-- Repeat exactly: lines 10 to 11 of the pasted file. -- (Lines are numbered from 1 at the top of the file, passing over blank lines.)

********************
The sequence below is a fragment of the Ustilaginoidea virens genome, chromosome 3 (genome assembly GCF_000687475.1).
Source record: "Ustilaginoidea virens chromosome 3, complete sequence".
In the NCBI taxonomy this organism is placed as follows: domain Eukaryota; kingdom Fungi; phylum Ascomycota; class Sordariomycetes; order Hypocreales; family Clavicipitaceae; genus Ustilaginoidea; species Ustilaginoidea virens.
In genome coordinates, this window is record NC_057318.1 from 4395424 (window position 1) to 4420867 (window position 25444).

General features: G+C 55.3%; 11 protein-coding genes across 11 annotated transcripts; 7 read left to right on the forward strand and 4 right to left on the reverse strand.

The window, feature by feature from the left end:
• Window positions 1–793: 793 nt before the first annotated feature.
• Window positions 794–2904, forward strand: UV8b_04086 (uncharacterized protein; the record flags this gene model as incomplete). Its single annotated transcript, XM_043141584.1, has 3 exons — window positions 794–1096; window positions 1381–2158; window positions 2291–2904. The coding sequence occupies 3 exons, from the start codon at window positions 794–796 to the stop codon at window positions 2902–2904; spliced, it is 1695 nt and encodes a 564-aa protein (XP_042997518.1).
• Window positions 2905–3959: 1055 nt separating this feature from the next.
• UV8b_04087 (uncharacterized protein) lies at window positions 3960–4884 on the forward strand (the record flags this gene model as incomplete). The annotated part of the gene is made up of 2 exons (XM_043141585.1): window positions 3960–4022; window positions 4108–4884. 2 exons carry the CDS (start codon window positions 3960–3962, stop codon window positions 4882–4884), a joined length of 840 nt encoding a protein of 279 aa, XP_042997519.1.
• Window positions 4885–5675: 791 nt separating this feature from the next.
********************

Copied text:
• UV8b_04087 (uncharacterized protein) lies at window positions 3960–4884 on the forward strand (the record flags this gene model as incomplete). The annotated part of the gene is made up of 2 exons (XM_043141585.1): window positions 3960–4022; window positions 4108–4884. 2 exons carry the CDS (start codon window positions 3960–3962, stop codon window positions 4882–4884), a joined length of 840 nt encoding a protein of 279 aa, XP_042997519.1.
• Window positions 4885–5675: 791 nt separating this feature from the next.